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Wellness Matters

Mindfulness- Not just for Stress Reduction

Harvard Health Letter February 1, 2016

Mindfulness, which trains you to focus your mind on the present moment, is more than a popular meditation technique. It’s been shown to help treat depression and anxiety and improve sleep quality. And it’s now being studied as a complementary therapy for cancer, stroke, multiple sclerosis, and pain. “We’re seeing an exponential increase in doctors embracing mindfulness as a treatment,” says Dr. Ronald Siegel, assistant professor of psychology at Harvard Medical School and faculty editor of the Harvard Special Health Report Positive Psychology.

Mindfulness trains you to observe your thoughts, emotions, and internal and external sensations without judgment. This keeps your thoughts from drifting to the past or future and helps you focus on each moment as it happens. The process can lead to improvements in concentration and emotional well-being.

Mindfulness also activates the relaxation response (the opposite of the fight-or-flight response), which reduces stress and thereby lowers your levels of epinephrine (adrenaline) and cortisol, as well as lowering your blood pressure, heart rate, breathing rate, and oxygen consumption.

Impact on physical conditions-

How do stress reduction and focusing on the present moment help treat physical conditions? Many of these conditions—from chronic back pain to psoriasis—actually have stress-related components, meaning that stress helps to create, maintain, and worsen the symptoms of the condition. “Reducing stress reduces symptoms and may also assist in resolving the disorder,” explains Dr. Siegel.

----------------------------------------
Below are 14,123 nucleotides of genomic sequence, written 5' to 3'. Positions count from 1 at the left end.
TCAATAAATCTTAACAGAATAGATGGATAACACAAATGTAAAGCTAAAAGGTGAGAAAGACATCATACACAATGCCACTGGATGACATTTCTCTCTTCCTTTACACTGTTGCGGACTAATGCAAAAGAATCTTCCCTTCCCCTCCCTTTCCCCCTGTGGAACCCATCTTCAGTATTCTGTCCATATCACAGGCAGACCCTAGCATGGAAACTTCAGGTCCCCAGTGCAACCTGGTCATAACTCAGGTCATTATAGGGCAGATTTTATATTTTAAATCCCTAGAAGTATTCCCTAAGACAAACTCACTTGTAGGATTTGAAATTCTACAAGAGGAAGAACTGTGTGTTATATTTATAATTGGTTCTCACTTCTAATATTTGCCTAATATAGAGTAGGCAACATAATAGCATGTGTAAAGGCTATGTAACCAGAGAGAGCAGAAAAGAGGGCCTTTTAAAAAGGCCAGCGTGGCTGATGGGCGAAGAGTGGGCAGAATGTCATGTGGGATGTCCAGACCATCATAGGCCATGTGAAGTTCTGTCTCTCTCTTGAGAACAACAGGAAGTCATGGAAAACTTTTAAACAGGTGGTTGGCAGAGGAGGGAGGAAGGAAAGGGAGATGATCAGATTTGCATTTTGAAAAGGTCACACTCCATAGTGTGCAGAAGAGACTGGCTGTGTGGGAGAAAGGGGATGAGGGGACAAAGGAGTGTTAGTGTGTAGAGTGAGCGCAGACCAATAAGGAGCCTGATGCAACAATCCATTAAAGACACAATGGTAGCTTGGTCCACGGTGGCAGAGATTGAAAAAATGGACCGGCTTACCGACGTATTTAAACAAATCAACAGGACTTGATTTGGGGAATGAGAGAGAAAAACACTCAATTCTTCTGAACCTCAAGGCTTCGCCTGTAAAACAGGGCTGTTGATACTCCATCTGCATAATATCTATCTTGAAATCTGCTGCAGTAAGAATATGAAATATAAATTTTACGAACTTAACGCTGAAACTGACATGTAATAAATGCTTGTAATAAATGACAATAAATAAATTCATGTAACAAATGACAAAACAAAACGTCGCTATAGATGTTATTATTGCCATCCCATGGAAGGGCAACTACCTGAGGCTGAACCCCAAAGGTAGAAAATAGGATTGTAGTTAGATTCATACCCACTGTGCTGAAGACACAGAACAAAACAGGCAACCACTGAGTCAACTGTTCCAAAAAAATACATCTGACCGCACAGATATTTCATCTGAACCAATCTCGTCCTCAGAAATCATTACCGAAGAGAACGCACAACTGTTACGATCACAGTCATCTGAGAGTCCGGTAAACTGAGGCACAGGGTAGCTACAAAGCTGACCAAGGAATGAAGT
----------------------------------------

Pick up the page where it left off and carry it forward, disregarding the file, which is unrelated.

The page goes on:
Many disorders are made worse by trying to avoid or resist discomfort. “Insomnia is a good example of this. Feeling afraid that you won’t get to sleep and trying too hard to sleep is what keeps you awake,” says Dr. Siegel. “Mindfulness helps us to accept and embrace both pleasant and unpleasant experiences. If we can allow unpleasant experiences, it helps us to relax and function more normally physically.”

In other disorders, such as cancer, psychological factors have little influence on the disease. “However, thoughts have a big effect on how a person functions with cancer and how one navigates the moment-to-moment experience of having the disease,” says Dr. Siegel. “Mindfulness helps people cope better by living more fully in the presence of the disease and thereby suffering less.”

Mindfulness quick-start guide

Want to try mindfulness? Try this for 10 minutes a day initially, and work up from there:

Sit quietly, close your eyes, and focus on your breathing.

Say a word such as “peace” or “one” each time you exhale.

Don’t worry about thoughts that come to mind; come back to them later, and repeat your word. This helps bring your attention back to the present. You may only be able to sustain this for a few moments as you begin, but with practice you’ll find yourself relaxing for longer periods.

How it’s being used

Mindfulness isn’t a cure-all for illness; it’s a complementary therapy. Does it work? “I’ve seen people combine mindfulness with an incremental but steady return to physical activity, and very often recover fully from chronic back pain,” says Dr. Siegel. Mindfulness is also being used for bronchitis (to help relieve the distress of coughing), gastrointestinal distress, headaches, and sleep disturbances, among other conditions.

Dr. Randal Zusman, a cardiologist and Harvard Medical School associate professor, prescribes mindfulness and other meditative practices to help lower blood pressure. “We’ve found that the relaxation response is very effective in lowering blood pressure by as much as 15 or more points. This is a strategy that has potential for anyone to use,” he says. Anyone who’s willing to make an effort, that is. “There will always be some who prefer interventions that don’t require work and help them avoid discomfort. But for people who are willing to work on themselves, mindfulness is the medicine of the future,” says Dr. Siegel.